By Zoe Yabrove
By Bree Davies
By Byron Graham
By Susan Froyd
By Josiah M. Hesse
By Bree Davies
By Susan Froyd
By Kate Gibbons
An opportunity to see the greatest of George Bernard Shaw's early plays, Mrs. Warren's Profession, doesn't come along every day. And Boulder Repertory Company's solid-gold production of the controversial drama offers just exactly the right occasion. The cast is excellent, the direction superb and the social issues still troubling. But something else lies just below the surface of this tough tale--Shaw's grasp of the strife between generations, especially between mothers and daughters--and director Frank Georgianna and company get it right.
The story concerns the relationship between a middle-aged beauty, Mrs. Warren, and her twenty-year-old daughter. Miss Vivie Warren has just completed a distinguished Cambridge education in mathematics, and she's got a handshake so strong that it disconcerts the men who try it. This is a woman of character, we are repeatedly reminded--a young woman who knows her own mind and has the will to use it.
As the play opens, Vivie's mysterious mother shows up for a visit with her vulgar business partner, Sir George Crofts, and we learn that Vivie has been raised by paid employees of Mrs. Warren. Though not bitter, Vivie hasn't much affection to offer anyone--particularly her mother. A handsome ne'er-do-well preacher's son who lives nearby courts her, and she amiably encourages him. A friend of her mother's, an art lover named Mr. Praed, tries to involve Vivie in the arts, but all she wants is to work all day and then relax with a glass of whiskey and a cigar at night.
The wealthy Mother Warren, though, has other plans for her brainy daughter. She wants Vivie to live a glamorous life, marry well, spend plenty of the money she's acquired, and then take care of Mama in her old age.
One of the great things Shaw does with this play is give each woman a chance to understand the other. And Vivie does understand; she is a principled, intelligent woman, but she is not a hypocrite. She pities her mother--until she finds out that Mrs. Warren has never given up her executive position, which as it turns out is as a madam in several of the classiest little whorehouses in Europe.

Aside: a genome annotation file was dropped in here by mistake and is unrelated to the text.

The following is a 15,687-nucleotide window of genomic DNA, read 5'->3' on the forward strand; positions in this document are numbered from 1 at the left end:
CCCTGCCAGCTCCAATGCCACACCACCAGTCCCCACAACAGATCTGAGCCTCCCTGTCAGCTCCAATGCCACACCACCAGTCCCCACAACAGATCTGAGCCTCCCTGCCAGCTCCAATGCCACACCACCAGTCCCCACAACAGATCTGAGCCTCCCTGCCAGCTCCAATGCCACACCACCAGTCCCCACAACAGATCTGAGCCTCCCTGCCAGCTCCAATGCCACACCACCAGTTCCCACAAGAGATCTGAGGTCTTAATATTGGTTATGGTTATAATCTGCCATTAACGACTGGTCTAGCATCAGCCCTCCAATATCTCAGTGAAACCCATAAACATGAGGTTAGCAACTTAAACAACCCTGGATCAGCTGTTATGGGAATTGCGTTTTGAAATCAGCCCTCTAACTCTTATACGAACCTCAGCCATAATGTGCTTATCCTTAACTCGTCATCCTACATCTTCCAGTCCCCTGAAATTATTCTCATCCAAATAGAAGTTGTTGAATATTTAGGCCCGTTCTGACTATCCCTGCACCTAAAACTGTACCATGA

Like so many mothers, Mrs. Warren presumes the rights of a mother over an obedient child. But aside from paying for the education that has made Vivie so independent, she has done nothing at all to deserve those rights. Vivie is her own person, not her mother's possession, and though she does appreciate her mother's achievement as a businesswoman, she knows her wealth is built on the exploitation of unfortunate women.
But the play isn't really about prostitution at all; it's about the excesses of capitalism and the deliberate repression of the poor that leads poor girls into the profession. Shaw was a socialist of sorts, and he engaged the hard realities of unenlightened capitalism whenever he got the chance, both as a playwright and as a critic. He was also a defender of women's rights, and taking on prostitution gave him the chance to fly in the face of contemporary morality, which in the Europe of his day, protected men and exposed women to degradation. In fact, this play introduces us to the themes of his greatest plays, from Pygmalion to Major Barbara.
If Shaw errs in this play, it is in his annoying blindness about the actual demeaning nature of prostitution. But then, he couldn't do everything. He lets Vivie reject it, and that's a lot.
Chet Martin and Tom Pavey are nicely balanced as Reverend Gardner and son, building a smart antagonism that echoes that between Mrs. Warren and daughter. Alan Dumas makes the icky Sir George about as creepy a high-class sleazebag as anyone could wish. Frank Georgianna gives another supremely natural performance as good Mr. Praed, lending an authentic nineteenth-century grace to the whole production.
The women, meanwhile, are terrific. Maurie Taylor gives a lively, intelligent reading of Vivie's character, projecting fierce substance and integrity. She needs to just to occupy the same space with the beautiful, powerful Susan d'Autremont as Mrs. Warren. This is d'Autremont's finest hour--at just the right moments, her Mrs. Warren is elegant, corrupt, needy and chillingly honest. We completely feel her helplessness when Vivie rejects the wealth she has so painfully acquired.
Shaw has said it all: Economics can enslave, but money isn't everything. His morality may appear to be situational in this play, but, as with most of his plays, he's trying to underscore a larger morality by showing an outrageous disregard for convention. Later, in Major Barbara, that morality crystallized into a brilliant, if crackpot, vision of social and economic justice--a vision ably foreshadowed by Mrs. Warren's Profession.--Mason
Mrs. Warren's Profession, through August 25 at the Boulder Public Library, 1000 Canyon Boulevard, Boulder, 449-7258.
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